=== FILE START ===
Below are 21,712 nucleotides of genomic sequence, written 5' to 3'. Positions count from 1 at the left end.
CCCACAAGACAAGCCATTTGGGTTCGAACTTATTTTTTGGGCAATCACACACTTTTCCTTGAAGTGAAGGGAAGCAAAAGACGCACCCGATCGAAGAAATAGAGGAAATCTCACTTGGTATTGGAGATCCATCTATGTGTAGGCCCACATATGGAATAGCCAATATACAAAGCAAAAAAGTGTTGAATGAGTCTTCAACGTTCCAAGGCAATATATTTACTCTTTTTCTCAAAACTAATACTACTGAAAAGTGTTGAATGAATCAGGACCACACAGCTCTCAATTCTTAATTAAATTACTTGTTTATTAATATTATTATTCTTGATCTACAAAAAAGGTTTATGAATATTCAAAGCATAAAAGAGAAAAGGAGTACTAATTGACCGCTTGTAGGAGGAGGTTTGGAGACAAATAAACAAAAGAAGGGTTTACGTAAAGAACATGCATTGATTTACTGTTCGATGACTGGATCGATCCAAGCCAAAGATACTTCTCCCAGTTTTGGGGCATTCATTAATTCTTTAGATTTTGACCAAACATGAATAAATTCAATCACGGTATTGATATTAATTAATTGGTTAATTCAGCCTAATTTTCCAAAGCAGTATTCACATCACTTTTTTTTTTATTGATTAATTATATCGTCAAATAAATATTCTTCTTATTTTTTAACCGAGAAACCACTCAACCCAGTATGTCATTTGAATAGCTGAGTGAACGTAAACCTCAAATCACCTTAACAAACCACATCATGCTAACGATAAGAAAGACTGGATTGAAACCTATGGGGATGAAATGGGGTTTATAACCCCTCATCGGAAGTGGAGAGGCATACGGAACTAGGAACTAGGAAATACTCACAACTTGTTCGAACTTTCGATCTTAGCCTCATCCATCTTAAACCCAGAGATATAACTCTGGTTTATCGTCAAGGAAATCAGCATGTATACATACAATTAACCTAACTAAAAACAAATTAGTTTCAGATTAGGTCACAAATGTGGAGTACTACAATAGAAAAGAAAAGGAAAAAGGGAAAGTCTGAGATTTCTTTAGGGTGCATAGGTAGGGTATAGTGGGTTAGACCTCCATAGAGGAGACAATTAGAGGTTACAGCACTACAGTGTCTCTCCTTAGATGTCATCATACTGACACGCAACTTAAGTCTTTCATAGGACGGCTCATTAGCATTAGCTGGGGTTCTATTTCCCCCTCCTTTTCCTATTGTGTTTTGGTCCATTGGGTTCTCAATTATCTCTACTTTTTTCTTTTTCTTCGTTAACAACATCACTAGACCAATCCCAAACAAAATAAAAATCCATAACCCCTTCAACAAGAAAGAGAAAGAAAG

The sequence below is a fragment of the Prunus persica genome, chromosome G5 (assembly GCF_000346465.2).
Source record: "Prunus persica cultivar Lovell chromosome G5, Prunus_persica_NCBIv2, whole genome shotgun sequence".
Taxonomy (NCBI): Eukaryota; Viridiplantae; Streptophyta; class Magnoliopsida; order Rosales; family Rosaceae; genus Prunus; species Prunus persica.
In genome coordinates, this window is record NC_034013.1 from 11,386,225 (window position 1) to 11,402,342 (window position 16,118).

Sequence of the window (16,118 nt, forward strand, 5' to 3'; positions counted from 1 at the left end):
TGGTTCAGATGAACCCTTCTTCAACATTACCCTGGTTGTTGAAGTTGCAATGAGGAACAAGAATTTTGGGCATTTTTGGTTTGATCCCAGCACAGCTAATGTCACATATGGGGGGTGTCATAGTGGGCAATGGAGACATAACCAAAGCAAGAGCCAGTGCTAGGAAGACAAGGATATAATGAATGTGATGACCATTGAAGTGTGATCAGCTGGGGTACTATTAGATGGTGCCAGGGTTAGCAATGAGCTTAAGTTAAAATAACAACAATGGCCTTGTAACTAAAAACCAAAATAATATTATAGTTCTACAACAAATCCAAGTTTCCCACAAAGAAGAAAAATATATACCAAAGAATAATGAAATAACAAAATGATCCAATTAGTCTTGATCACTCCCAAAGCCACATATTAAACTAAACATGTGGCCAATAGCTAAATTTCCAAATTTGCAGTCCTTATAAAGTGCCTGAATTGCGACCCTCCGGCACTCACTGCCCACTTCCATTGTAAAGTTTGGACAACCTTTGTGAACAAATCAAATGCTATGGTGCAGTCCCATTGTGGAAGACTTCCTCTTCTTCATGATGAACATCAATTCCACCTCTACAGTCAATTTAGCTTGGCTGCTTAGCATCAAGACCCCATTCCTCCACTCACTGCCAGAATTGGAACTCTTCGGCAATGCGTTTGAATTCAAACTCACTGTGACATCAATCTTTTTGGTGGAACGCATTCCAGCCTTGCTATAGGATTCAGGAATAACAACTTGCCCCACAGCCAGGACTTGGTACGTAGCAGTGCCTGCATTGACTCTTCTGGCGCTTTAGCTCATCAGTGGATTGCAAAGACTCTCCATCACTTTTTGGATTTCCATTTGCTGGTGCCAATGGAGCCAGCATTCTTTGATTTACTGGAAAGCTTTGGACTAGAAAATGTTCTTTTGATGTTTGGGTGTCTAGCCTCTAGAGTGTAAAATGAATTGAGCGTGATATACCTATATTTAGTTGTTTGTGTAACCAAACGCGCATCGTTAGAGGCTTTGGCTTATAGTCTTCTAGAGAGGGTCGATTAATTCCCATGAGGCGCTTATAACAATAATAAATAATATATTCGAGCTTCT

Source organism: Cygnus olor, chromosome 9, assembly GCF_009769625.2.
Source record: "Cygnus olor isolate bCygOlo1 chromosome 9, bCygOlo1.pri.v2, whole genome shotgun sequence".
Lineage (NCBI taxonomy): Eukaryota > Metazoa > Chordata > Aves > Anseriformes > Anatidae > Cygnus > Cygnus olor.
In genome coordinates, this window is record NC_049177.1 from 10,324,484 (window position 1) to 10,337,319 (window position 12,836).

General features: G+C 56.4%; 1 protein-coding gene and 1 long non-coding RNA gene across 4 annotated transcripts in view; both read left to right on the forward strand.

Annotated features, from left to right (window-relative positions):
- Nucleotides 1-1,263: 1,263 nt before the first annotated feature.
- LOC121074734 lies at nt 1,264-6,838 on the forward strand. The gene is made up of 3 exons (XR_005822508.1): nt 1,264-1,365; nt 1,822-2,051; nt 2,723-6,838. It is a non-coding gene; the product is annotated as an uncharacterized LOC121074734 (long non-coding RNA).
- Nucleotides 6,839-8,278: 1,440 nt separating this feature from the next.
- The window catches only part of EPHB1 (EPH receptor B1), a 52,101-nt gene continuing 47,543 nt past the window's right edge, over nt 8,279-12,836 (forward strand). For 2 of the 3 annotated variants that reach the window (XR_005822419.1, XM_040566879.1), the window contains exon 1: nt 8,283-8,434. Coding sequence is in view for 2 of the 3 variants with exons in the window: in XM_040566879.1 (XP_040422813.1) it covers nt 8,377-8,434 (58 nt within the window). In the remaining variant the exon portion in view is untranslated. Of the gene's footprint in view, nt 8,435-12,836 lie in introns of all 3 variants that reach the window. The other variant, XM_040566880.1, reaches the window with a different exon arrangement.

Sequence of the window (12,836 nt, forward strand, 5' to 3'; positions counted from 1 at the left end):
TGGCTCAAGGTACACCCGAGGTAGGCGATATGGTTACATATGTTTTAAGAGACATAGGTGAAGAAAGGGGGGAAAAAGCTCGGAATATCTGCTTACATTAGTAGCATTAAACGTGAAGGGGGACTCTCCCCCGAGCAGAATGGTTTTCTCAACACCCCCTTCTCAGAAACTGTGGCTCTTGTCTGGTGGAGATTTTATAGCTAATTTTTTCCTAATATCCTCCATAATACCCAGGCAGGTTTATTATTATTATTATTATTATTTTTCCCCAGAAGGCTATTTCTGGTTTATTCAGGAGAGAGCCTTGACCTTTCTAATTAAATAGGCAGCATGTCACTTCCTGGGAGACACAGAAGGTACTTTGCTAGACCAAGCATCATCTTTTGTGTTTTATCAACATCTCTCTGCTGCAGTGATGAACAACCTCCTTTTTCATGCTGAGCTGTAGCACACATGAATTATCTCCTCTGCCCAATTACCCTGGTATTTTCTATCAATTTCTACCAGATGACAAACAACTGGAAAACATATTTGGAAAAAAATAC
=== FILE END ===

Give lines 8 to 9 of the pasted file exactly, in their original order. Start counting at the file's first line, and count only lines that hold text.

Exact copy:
TGGTTCAGATGAACCCTTCTTCAACATTACCCTGGTTGTTGAAGTTGCAATGAGGAACAAGAATTTTGGGCATTTTTGGTTTGATCCCAGCACAGCTAATGTCACATATGGGGGGTGTCATAGTGGGCAATGGAGACATAACCAAAGCAAGAGCCAGTGCTAGGAAGACAAGGATATAATGAATGTGATGACCATTGAAGTGTGATCAGCTGGGGTACTATTAGATGGTGCCAGGGTTAGCAATGAGCTTAAGTTAAAATAACAACAATGGCCTTGTAACTAAAAACCAAAATAATATTATAGTTCTACAACAAATCCAAGTTTCCCACAAAGAAGAAAAATATATACCAAAGAATAATGAAATAACAAAATGATCCAATTAGTCTTGATCACTCCCAAAGCCACATATTAAACTAAACATGTGGCCAATAGCTAAATTTCCAAATTTGCAGTCCTTATAAAGTGCCTGAATTGCGACCCTCCGGCACTCACTGCCCACTTCCATTGTAAAGTTTGGACAACCTTTGTGAACAAATCAAATGCTATGGTGCAGTCCCATTGTGGAAGACTTCCTCTTCTTCATGATGAACATCAATTCCACCTCTACAGTCAATTTAGCTTGGCTGCTTAGCATCAAGACCCCATTCCTCCACTCACTGCCAGAATTGGAACTCTTCGGCAATGCGTTTGAATTCAAACTCACTGTGACATCAATCTTTTTGGTGGAACGCATTCCAGCCTTGCTATAGGATTCAGGAATAACAACTTGCCCCACAGCCAGGACTTGGTACGTAGCAGTGCCTGCATTGACTCTTCTGGCGCTTTAGCTCATCAGTGGATTGCAAAGACTCTCCATCACTTTTTGGATTTCCATTTGCTGGTGCCAATGGAGCCAGCATTCTTTGATTTACTGGAAAGCTTTGGACTAGAAAATGTTCTTTTGATGTTTGGGTGTCTAGCCTCTAGAGTGTAAAATGAATTGAGCGTGATATACCTATATTTAGTTGTTTGTGTAACCAAACGCGCATCGTTAGAGGCTTTGGCTTATAGTCTTCTAGAGAGGGTCGATTAATTCCCATGAGGCGCTTATAACAATAATAAATAATATATTCGAGCTTCT

Source organism: Cygnus olor, chromosome 9, assembly GCF_009769625.2.